Cops causing crime - Ex-policeman insists

Cops causing crime - Ex-policeman insists

Ex-cop, now publisher/editor cites INDECOM as a hindrance

BY MARK CUMMINGS Editor-at-Large

Sunday, July 03, 2016

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SUNRISE, Florida — Bevan Earle, one of Jamaica’s renowned crime fighters in the 1980s, believes that corrupt police personnel in the Jamaica Constabulary Force (JCF) are making a significant contribution to the island’s worrying crime problem.

"Nowadays I strongly believe — although I don’t have the hard evidence — that policemen are involved in a lot of criminal activities. There is no doubt about that," said Earle, during an exclusive interview with the Jamaica Observer here last week.

Earle, who emigrated to south Florida in 1989 after serving the force for 18 years, and having reached the rank of acting corporal, argued too that in recent years there has been a tremendous breakdown in discipline within the organisation.

"Some of the persons in the force now are very dishonest; they are not as loyal as they used to be. In my time in the JCF, we used to be satisfied with the little salary that we were getting; we never hold down people and take away their money, or rob persons of other things," he pointed out.

A publisher/editor of the south Florida-based Caribbean Voice newspaper and host of his own talk show, Hot Talk for more than two decades — aired on WAVS 1170 FM Radio transmitting from South Florida — Earle noted, however, that there are "good cops and bad cops" in the JCF.

He stressed, though, that one bad cop could tarnish the reputation of the entire force.

In recent years, several policemen have been arrested and charged with various crimes, including murder, shooting with intent, and for alleged involvement in the drug trade.

Earle said that ways must be found to root out the "bad cops", whom he argued are destroying the reputation of the JCF.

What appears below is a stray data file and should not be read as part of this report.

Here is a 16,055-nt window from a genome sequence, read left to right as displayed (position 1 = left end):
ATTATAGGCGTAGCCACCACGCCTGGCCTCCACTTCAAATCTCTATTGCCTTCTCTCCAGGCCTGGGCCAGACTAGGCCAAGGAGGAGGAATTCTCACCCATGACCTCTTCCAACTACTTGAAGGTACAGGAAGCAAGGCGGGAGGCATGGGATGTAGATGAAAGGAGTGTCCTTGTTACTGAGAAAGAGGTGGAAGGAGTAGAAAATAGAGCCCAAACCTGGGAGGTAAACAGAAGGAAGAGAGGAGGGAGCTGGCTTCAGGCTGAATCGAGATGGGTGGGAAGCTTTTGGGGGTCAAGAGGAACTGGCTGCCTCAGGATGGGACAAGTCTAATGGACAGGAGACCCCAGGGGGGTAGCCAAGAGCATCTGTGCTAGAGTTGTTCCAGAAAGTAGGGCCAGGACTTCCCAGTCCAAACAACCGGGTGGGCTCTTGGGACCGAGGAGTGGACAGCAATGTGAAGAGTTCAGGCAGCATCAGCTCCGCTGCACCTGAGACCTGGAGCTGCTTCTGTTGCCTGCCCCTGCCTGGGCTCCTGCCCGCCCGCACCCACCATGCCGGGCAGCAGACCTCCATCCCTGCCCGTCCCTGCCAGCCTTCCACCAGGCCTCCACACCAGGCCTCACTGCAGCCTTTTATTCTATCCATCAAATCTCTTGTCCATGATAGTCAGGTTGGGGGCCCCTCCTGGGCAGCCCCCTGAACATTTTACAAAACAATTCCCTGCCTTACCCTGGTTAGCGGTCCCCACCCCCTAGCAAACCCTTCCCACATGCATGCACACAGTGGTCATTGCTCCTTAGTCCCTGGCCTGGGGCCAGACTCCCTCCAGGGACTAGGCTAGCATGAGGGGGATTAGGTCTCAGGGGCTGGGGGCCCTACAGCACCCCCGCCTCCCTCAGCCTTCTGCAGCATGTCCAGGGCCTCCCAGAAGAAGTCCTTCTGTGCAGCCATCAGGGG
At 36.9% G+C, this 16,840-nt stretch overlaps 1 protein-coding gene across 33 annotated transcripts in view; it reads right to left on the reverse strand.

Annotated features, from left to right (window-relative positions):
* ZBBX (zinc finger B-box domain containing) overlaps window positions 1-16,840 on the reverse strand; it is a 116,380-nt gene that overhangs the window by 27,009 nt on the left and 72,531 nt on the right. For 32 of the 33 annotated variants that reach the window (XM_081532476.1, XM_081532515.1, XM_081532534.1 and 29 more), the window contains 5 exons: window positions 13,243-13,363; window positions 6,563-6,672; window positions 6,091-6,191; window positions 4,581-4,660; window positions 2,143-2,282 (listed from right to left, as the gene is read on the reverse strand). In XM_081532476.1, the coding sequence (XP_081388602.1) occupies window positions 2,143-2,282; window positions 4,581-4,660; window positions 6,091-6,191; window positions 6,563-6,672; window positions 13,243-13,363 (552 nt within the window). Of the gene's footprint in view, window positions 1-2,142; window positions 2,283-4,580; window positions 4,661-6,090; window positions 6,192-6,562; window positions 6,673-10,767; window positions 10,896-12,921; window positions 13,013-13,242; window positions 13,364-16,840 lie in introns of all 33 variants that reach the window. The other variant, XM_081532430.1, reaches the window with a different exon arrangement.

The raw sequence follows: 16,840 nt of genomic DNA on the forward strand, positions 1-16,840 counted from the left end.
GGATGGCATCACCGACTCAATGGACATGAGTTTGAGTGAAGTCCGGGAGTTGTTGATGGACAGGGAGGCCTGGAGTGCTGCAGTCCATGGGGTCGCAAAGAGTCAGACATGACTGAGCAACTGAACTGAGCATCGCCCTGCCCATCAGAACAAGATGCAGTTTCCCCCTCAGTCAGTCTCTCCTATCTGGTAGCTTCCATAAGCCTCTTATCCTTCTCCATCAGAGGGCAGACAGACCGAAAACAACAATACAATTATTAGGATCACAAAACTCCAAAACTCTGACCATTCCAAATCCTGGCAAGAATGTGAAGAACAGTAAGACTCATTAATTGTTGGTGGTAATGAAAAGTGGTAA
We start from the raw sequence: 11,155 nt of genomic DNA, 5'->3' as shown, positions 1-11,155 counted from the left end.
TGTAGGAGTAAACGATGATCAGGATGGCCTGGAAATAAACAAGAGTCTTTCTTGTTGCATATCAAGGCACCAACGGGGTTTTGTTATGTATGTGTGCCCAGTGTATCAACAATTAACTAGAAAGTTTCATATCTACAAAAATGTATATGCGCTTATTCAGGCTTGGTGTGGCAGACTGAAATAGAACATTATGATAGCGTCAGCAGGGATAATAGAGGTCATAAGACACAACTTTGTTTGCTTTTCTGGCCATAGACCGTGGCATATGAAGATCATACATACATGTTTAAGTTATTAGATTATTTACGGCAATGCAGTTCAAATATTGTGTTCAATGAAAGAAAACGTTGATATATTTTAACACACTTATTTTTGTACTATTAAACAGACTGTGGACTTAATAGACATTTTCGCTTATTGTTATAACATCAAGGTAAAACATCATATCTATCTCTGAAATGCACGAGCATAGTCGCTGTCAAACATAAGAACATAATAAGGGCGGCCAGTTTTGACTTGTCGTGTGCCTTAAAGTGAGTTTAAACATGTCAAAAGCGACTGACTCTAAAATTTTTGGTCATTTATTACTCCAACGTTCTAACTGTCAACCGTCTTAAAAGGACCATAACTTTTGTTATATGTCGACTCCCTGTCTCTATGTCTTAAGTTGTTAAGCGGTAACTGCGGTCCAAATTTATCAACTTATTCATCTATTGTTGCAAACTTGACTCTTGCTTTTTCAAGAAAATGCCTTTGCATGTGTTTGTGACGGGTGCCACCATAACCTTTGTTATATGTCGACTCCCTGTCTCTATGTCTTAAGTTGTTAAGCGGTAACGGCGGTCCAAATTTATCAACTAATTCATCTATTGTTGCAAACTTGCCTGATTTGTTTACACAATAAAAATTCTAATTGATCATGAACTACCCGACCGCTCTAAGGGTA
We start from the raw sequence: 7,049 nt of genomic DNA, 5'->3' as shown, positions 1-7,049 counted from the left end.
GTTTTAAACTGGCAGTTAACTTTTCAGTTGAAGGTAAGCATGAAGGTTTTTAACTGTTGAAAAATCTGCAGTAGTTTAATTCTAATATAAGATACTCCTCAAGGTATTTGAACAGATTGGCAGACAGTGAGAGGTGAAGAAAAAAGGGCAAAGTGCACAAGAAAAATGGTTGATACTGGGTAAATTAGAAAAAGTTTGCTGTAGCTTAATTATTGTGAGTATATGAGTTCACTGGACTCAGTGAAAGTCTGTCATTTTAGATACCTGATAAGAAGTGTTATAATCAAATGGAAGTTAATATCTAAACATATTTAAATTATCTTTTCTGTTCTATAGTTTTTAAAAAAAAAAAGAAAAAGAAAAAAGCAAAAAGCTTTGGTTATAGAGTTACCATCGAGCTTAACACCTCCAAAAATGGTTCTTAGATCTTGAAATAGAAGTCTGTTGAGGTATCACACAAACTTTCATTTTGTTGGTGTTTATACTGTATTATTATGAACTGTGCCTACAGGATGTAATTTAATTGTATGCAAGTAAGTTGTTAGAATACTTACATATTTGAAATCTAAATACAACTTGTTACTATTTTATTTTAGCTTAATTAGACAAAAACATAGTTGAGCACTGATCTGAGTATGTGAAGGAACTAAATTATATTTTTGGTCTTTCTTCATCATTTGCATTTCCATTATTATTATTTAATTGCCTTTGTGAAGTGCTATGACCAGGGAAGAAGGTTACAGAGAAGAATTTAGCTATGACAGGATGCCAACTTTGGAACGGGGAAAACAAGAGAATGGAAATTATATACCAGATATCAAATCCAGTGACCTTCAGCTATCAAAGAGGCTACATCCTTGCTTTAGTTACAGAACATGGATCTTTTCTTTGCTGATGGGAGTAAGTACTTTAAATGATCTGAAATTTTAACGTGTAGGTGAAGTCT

A no-nonsense cop during his time in the force, Earle, then popularly known then as ‘Felt Hat’, drove fear into the hearts of criminals, yet had an excellent relationship with law-abiding citizens, many of whom never waivered in telling him what they knew.

His journey as a policeman preceded five years as a soldier in the Jamaica Defence Force.

He started his career in the JCF serving in the Mobile Reserve, then was transferred to Spanish Town, and later to Montego Bay.

He also served in Trelawny and St Mary.

And while Earle believes that there should be an oversight body for the JCF, he argued that he is unhappy about how the Independent Commission of Investigations (INDECOM), is carrying out its duties.

"INDECOM is a hindrance to the police force because policemen are now scared to carry out their duties because they are always under the microscope," he argued.

"You have to understand that policemen are always the target. The criminal out there don’t have to wait on anything to kill a policeman, but the policeman has to wait until he (the criminal) attacks, before he decides whether he is going to use deadly force or not…. so if he (policeman) waits until the criminal attacks then he might be a dead man," Earle stated.

He said, as it is now, it appears that the leadership of INDECOM has "something deliberate against policemen".

He argued, too, that politicians should desist from meddling in the affairs of the JCF.


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